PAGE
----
Ear-opening period-instrument performances from an early printed edition
Playing on gut strings and with Classical bows, the London Haydn Quartet has reached op.33 in its survey for Hyperion of the Haydn quartets. As in the previous three releases the group has returned to an 18th-century edition, in this case that by the Amsterdam-based firm of Joseph Schmitt. In this 1782 publication the scherzos of all the op.33 quartets, including those of nos.5 and 6, come before (not after) the slow movement. Any edition approved by the composer could be seen to offer an ‘authentic’ snapshot, but it’s not so clear why the performers have nailed Schmitt’s colours to the mast, other than their view that the edition offers ‘a rare visual fluency that seems to suit this colourful music’.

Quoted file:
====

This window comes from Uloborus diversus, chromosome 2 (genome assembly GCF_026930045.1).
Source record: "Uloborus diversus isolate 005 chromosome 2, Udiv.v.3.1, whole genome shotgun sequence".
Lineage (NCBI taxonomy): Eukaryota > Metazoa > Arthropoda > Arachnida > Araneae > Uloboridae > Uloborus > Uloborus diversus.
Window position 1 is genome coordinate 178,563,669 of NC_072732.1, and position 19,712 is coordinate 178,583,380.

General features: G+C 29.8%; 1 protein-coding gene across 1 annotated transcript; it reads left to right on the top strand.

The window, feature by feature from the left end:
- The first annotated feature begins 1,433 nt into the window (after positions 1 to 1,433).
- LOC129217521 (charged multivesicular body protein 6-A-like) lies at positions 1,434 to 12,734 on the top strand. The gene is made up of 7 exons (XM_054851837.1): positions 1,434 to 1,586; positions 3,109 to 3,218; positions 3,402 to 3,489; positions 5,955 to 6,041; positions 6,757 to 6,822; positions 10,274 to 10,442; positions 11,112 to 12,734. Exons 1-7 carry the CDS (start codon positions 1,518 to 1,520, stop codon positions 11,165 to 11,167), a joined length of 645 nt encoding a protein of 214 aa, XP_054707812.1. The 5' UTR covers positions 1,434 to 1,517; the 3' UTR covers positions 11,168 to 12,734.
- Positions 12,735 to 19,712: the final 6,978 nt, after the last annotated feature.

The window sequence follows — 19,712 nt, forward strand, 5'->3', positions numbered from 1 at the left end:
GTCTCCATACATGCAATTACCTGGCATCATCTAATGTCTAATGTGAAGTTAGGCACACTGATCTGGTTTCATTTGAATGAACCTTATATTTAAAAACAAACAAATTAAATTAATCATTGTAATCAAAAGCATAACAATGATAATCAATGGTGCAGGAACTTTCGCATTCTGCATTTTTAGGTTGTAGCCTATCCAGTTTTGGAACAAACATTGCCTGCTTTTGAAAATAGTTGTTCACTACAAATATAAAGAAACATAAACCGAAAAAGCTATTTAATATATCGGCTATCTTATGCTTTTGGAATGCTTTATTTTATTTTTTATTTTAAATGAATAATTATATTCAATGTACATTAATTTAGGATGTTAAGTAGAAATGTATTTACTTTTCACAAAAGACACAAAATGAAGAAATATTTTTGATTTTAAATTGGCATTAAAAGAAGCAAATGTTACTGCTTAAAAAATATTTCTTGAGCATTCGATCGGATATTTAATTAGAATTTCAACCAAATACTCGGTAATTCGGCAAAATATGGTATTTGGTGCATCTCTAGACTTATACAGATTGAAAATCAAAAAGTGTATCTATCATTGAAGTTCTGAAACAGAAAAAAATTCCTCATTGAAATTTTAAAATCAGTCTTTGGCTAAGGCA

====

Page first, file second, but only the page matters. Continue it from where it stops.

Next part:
However, the sound is warm, well captured, and almost always beautifully in tune. The ‘visual fluency’ of which the players speak palpably translates into the playing: the melodic lines are broad and often lead to absorbingly distended, enveloping moods. But the flipside is that we miss the moment-to-moment transformations of colour, leading to what some may hear as two-dimensional readings. That said, the group opens up fascinating possibilities in terms of articulation. These may not be benchmark discs, but they offer food for thought to anyone who thinks they know these quartets.